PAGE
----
The Grossest Part Of Parenting That No One Prepared Me For

by Victoria Fedden
Originally Published: 
A close-up of a child's side profile who's showing his teeth

“Don’t worry, sweetie. When it’s your own child, you won’t think it’s gross.”

I’ll never forget my mother giving me those words of reassurance. We were at my baby shower, and I’d outlawed that terrible game where they melt candy bars in diapers and everyone tries to guess what they are. It was disgusting! But then I thought, if melted chocolate in a diaper makes me want to hurl, then how will I react to the real deal? I would never be able to be a mom.

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Luckily, my mom was right. I sailed through diaper changes, which weren’t nearly as traumatic as I’d imagined. By some miracle, I even got over my epic case of puke-a-phobia. My baby spit up constantly and grew into a child who still yaks at the drop of a hat. She’s like my own personal immersion therapy specialist, so vomit barely even registers on my panic radar anymore. We’ve been through sinus infections, stitches, and strep. You name it — if it’s a body fluid, I’ve had it on me, and I’ve definitely cleaned it up.

The woman who once shuddered in horror at a microwaved Baby Ruth now has an iron stomach. I could work triage on a battlefield, I’m so desensitized.

Except…there was one gross part of parenting that I wasn’t exactly prepared for. It was the one thing no one mentions.

It turns out my tragic downfall is loose teeth. Bee stings, snotty noses, infected, oozing scrapes — I got it handled. But let a tooth fall out near me, and I need some smelling salts stat.

I didn’t know that dangling teeth were my kryptonite because pre-parenthood this wasn’t something I encountered very often, if ever. I tried to look back on my own experiences as a kid, and mysteriously, I have zero recollection. I can’t even bring to mind a single visit from the tooth fairy, so the only logical explanation is that I repressed those memories. They must have been too terrible.

For years, I’ve had disturbing, recurring nightmares where my teeth drop out of my head one by one. It’s a common, pretty unoriginal bad dream, apparently. However, that does little to soothe my nerves when I wake up in a cold sweat believing I’m going to have to gum mashed potatoes for the rest of my life or end up with a set of clacking dentures like my grandfather used to chase me around with when I was little.

But then my daughter turned 6, and my nightmares became a reality. Luckily, my teeth are all in place. It was hers that were falling out left and right, which is obviously a totally normal and healthy childhood milestone, but one that I can’t stomach.

The first time my daughter wiggled an incisor at me, I literally shuddered. I had to take several deep breaths to keep from reversing my breakfast. She thought my reaction was hilarious.

For weeks, that baby tooth hung by a repulsive thread. What held it in place, I have no idea, but I could barely be in the same room with my kid because she wouldn’t stop taunting me with it. Finally, she got sick of having the wiggly tooth in her mouth, and in an act of unrivaled heroism, she yanked it out and came running to me, ecstatic, with blood pouring down her chin. She looked like an extra from the set of True Blood, and I’m pretty sure I turned as white as Casper the Friendly Ghost. I had to get my husband to deal with cleanup while I recovered on the fainting couch like a Victorian noblewoman with consumption.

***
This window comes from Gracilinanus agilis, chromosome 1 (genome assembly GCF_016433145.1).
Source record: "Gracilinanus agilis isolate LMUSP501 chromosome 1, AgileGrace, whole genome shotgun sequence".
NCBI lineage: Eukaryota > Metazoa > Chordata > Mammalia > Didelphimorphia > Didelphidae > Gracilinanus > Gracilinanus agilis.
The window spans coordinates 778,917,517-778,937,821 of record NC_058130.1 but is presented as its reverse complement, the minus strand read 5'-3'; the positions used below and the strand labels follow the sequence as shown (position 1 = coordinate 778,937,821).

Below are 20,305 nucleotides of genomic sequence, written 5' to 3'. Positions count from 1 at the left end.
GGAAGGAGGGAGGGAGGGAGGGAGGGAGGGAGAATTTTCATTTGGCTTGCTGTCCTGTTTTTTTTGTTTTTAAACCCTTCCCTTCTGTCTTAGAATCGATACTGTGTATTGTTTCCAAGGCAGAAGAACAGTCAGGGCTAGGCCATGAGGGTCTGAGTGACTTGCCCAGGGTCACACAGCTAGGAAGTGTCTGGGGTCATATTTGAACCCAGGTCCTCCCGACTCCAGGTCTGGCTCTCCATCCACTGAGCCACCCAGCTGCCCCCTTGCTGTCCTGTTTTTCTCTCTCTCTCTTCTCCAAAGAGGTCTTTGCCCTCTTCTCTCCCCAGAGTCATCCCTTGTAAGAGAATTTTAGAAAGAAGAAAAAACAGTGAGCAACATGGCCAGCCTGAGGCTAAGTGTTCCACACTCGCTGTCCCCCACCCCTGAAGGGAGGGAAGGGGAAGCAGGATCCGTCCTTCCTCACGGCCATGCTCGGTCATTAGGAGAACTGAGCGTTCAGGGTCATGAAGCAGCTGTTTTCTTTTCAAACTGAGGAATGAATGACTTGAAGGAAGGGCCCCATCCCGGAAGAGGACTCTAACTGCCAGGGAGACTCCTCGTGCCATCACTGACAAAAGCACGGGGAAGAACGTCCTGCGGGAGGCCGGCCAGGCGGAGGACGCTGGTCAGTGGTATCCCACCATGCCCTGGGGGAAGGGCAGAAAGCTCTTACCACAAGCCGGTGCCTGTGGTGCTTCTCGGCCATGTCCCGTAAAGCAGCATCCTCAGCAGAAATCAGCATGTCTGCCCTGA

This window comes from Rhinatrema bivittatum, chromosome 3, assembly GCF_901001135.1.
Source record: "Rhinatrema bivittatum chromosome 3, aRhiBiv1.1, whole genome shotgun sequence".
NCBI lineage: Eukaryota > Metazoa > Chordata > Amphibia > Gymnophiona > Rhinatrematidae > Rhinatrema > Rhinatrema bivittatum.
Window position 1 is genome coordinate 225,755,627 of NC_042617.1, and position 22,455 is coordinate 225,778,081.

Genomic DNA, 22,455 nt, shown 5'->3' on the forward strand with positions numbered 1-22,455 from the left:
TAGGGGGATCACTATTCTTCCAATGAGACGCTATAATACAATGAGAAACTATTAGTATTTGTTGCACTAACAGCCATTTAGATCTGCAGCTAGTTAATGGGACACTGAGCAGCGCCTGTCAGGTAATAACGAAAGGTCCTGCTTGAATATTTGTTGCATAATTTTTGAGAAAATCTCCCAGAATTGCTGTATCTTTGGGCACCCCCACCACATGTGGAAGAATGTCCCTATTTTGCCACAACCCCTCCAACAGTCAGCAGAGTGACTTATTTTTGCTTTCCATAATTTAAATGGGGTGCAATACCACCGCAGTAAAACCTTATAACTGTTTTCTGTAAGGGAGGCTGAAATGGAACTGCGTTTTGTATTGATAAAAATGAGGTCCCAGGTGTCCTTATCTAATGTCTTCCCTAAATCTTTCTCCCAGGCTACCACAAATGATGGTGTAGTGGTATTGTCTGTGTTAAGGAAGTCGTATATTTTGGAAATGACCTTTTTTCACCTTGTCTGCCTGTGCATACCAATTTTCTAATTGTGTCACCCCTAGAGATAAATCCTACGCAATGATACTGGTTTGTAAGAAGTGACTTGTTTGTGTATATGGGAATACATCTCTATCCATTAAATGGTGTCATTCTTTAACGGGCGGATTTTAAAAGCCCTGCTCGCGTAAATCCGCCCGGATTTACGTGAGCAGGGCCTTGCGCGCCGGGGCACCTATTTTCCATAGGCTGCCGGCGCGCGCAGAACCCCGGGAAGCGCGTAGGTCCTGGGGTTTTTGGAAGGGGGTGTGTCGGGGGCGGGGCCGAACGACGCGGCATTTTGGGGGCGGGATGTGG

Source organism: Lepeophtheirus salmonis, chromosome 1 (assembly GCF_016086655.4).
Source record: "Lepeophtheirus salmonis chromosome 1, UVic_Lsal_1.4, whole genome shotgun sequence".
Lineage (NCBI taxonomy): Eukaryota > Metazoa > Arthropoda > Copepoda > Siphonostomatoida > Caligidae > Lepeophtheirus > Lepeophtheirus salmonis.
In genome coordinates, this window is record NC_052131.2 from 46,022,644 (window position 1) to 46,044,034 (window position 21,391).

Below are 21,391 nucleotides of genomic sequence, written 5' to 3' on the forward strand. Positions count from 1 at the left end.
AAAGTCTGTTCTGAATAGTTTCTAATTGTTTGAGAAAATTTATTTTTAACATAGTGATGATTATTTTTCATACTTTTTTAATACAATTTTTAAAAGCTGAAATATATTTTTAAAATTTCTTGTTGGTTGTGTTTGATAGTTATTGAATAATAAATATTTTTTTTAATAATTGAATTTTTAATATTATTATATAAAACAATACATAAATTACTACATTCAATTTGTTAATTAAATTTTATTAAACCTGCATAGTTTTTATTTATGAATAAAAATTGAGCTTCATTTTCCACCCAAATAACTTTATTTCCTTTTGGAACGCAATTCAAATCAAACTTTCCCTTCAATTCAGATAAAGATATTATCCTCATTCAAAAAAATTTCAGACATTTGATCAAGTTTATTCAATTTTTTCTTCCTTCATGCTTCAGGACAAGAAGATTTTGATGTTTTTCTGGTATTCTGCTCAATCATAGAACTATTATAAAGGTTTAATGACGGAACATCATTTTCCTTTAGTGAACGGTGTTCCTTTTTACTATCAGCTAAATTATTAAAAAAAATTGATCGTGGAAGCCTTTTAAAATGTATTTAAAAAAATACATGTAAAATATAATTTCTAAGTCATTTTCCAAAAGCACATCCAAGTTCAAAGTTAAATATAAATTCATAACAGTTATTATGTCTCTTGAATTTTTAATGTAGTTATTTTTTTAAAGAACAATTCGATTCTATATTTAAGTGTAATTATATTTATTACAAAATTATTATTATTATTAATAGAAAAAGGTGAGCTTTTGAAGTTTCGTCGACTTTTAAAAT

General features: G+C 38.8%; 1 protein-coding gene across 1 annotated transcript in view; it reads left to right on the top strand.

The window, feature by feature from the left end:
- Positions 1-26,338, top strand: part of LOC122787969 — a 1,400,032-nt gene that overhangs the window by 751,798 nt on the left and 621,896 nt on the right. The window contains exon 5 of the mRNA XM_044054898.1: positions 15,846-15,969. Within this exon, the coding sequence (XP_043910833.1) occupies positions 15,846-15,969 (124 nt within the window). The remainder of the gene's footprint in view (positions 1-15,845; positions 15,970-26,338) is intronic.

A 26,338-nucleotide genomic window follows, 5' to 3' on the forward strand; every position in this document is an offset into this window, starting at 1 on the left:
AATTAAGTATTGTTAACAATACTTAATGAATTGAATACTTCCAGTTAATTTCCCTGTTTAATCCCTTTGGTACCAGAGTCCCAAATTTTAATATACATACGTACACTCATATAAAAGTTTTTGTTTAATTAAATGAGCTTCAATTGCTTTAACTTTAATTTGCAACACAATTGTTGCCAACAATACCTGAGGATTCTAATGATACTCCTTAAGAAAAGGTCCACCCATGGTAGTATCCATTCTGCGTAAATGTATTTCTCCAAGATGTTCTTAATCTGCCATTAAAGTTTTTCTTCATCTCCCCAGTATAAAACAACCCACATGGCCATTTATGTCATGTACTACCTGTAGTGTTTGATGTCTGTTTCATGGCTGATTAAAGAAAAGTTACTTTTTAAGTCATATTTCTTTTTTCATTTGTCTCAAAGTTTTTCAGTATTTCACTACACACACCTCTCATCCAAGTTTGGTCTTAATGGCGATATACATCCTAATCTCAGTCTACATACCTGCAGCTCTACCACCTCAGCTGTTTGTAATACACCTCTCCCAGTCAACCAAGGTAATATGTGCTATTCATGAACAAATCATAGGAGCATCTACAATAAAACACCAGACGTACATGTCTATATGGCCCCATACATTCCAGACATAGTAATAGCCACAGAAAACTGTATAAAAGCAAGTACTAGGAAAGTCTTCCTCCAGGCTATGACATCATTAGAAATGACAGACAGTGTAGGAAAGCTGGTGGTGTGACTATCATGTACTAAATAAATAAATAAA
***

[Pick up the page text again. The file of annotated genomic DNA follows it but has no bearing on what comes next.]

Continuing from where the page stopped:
That night, we received our first visit from the tooth fairy, and can I just tell you? Our tooth fairy is clearly an amateur. She didn’t have change for a ten and was too tired to run down to the convenience store to break the bill, so she unwittingly set a dangerous precedent and left a ten under my kid’s pillow. She is going to go broke before my daughter’s grown-up teeth come in if she keeps up like this.

My kindergartener, a budding entrepreneur, seized upon this valuable moneymaking opportunity and began, I kid you not, ripping her own teeth straight out of her head the second they were detectably loose.

“Mommy! This is amazing. I can just pull my teeth out and then we’ll have enough money to go on a cruise!” she declared with glee.

“Uh, I don’t really think it works that way, sweetie,” I told her, and then I immediately removed all the pliers from the house.

After that, in an effort to spare me the agony, she only pulled her teeth at school. Apparently, it’s quite the parlor trick. She’s going to be a hoot at parties someday, or perhaps some kind of terrifying performance artist. Better yet, I like to think of her as an aspiring medical professional with a budding interest in oral anatomy. Who knows, maybe in 20 years she’ll end up as a periodontist. Things could be worse, I suppose.

The good news is that our tooth fairy is finally getting her act together. I hear she now keeps a secret stash of small bills on her at all times so she doesn’t drain her savings account by giving away all those tens. Progress is being made.

As parents, we all have our weaknesses — the gruesome, nasty, ugly parts of raising a kid that we dread or didn’t feel prepared for. While my own mom was right about some things not bothering me, she was definitely wrong when it came to loose teeth. I’m working on being stronger when confronted by a baby canine tooth hanging from a bloody socket, but as of now, loose teeth are still the cobras to my Indiana Jones. I could wax philosophical about this some more, but…I think I heard my daughter tying a string to a doorknob.

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